No answer to ‘Irish issue’: Tony Blair
Former Prime Minister Tony Blair has said "there is simply no answer to the Irish issue" around Brexit.
An outspoken opponent of Britain's exit from the European Union, Mr Blair believes there is now no deal that Theresa May can secure that can be good, or even reasonable, for the Republic.
Writing in The Observer, the former Labour leader said the UK Government has tabled a series of "incompatible demands" which has led to a negotiating impasse.
"They want a frictionless border in Ireland. That can only happen if Northern Ireland remains in the customs union and single market, at least for goods and agricultural products. But they want the UK to leave the customs union and single market.
"However, they also want Northern Ireland and Britain to be in the same relationship to Europe as each other. And they made a rash commitment last December that the Northern Ireland issue would be resolved as a part of the withdrawal agreement, with the border frictionless and with a backstop to guarantee it. There is simply no answer to the Irish issue," he added.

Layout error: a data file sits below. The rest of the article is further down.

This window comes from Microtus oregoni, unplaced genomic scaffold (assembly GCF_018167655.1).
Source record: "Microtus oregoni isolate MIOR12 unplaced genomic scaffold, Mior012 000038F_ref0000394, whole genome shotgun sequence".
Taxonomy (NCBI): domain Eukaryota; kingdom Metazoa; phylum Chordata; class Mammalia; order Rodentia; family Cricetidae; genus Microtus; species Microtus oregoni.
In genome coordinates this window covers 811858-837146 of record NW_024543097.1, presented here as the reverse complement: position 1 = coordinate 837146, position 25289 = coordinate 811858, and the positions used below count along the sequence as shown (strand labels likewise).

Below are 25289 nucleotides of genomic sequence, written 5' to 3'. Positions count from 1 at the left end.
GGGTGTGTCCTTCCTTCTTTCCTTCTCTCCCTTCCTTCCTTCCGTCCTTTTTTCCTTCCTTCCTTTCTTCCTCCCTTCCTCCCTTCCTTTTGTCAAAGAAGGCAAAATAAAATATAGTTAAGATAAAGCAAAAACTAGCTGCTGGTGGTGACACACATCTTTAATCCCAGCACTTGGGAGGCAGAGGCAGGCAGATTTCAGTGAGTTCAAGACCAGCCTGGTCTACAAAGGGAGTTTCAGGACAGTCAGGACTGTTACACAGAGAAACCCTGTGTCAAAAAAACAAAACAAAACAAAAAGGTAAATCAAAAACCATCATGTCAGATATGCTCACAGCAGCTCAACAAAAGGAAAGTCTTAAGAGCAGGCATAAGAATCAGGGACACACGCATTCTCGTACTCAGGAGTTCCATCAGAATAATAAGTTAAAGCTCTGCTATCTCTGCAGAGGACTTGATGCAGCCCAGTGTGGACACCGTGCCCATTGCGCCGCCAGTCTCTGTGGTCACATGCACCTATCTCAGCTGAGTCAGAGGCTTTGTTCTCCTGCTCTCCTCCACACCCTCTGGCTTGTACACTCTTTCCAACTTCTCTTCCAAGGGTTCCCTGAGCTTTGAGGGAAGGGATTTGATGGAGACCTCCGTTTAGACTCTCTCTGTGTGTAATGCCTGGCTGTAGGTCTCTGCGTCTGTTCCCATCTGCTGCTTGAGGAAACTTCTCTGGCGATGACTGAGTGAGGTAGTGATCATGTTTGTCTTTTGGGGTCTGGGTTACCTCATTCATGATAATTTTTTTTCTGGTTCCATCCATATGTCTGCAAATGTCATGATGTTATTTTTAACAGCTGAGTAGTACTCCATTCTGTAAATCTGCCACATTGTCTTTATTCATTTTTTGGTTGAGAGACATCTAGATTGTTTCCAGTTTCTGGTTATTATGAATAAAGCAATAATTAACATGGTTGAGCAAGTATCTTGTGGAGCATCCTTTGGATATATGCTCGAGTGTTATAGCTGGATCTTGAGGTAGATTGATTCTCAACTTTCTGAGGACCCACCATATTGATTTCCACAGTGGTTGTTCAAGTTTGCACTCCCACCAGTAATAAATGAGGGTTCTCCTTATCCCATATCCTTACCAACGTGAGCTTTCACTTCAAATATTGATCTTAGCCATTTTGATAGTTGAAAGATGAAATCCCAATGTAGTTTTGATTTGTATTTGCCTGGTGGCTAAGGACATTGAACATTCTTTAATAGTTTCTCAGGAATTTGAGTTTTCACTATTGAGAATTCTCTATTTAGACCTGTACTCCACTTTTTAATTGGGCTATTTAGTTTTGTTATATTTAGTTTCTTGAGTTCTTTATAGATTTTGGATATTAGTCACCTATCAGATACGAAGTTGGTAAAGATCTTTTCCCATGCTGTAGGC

Describing Mrs May's Chequers plans as "madness", he added: "Time has not lessened my sense of the catastrophic effects of Brexit. It has increased it." Mr Blair, a key architect of the Good Friday Agreement, is urging all MPs to vote down whatever deal Mrs May presents to Parliament and to push instead for another referendum.
He has warned MPs that if they fail to do so, they will face a backlash from voters.
"Everyone is going to come under intense pressure to agree a 'reasonable deal', Labour MPs especially. They should resist. There is no 'reasonable deal'," he wrote. "I promise them as someone who used to win elections: no one will lose their seat on this basis. But vote through a botched negotiation that you don't believe in and the backlash will last a political lifetime."